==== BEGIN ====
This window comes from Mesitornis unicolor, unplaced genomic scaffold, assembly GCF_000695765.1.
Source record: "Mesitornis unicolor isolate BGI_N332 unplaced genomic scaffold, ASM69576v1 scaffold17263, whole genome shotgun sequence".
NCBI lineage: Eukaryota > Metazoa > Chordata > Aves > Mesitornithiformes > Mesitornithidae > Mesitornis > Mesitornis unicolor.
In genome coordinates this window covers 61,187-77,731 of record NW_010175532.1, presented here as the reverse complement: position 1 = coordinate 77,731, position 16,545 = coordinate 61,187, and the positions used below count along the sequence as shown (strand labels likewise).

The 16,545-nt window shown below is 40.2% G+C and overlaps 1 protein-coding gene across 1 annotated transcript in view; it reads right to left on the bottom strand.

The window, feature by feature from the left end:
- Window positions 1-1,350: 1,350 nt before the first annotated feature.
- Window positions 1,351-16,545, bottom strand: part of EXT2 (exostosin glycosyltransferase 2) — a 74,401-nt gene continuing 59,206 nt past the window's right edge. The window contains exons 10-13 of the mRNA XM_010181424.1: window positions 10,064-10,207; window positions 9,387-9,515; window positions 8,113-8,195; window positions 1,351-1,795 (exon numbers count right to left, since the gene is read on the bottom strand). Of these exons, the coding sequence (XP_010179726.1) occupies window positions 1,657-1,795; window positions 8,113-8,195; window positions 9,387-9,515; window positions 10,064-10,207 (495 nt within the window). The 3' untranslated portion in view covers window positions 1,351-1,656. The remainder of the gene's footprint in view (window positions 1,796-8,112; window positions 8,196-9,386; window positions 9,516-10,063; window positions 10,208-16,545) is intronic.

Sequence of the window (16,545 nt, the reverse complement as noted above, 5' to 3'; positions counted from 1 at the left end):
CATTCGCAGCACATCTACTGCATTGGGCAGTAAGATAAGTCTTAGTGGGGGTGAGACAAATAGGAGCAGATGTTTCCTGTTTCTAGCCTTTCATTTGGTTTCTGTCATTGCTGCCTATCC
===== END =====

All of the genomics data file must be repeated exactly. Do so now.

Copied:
This window comes from Mesitornis unicolor, unplaced genomic scaffold, assembly GCF_000695765.1.
Source record: "Mesitornis unicolor isolate BGI_N332 unplaced genomic scaffold, ASM69576v1 scaffold17263, whole genome shotgun sequence".
NCBI lineage: Eukaryota > Metazoa > Chordata > Aves > Mesitornithiformes > Mesitornithidae > Mesitornis > Mesitornis unicolor.
In genome coordinates this window covers 61,187-77,731 of record NW_010175532.1, presented here as the reverse complement: position 1 = coordinate 77,731, position 16,545 = coordinate 61,187, and the positions used below count along the sequence as shown (strand labels likewise).

The 16,545-nt window shown below is 40.2% G+C and overlaps 1 protein-coding gene across 1 annotated transcript in view; it reads right to left on the bottom strand.

The window, feature by feature from the left end:
- Window positions 1-1,350: 1,350 nt before the first annotated feature.
- Window positions 1,351-16,545, bottom strand: part of EXT2 (exostosin glycosyltransferase 2) — a 74,401-nt gene continuing 59,206 nt past the window's right edge. The window contains exons 10-13 of the mRNA XM_010181424.1: window positions 10,064-10,207; window positions 9,387-9,515; window positions 8,113-8,195; window positions 1,351-1,795 (exon numbers count right to left, since the gene is read on the bottom strand). Of these exons, the coding sequence (XP_010179726.1) occupies window positions 1,657-1,795; window positions 8,113-8,195; window positions 9,387-9,515; window positions 10,064-10,207 (495 nt within the window). The 3' untranslated portion in view covers window positions 1,351-1,656. The remainder of the gene's footprint in view (window positions 1,796-8,112; window positions 8,196-9,386; window positions 9,516-10,063; window positions 10,208-16,545) is intronic.

Sequence of the window (16,545 nt, the reverse complement as noted above, 5' to 3'; positions counted from 1 at the left end):
CATTCGCAGCACATCTACTGCATTGGGCAGTAAGATAAGTCTTAGTGGGGGTGAGACAAATAGGAGCAGATGTTTCCTGTTTCTAGCCTTTCATTTGGTTTCTGTCATTGCTGCCTATCC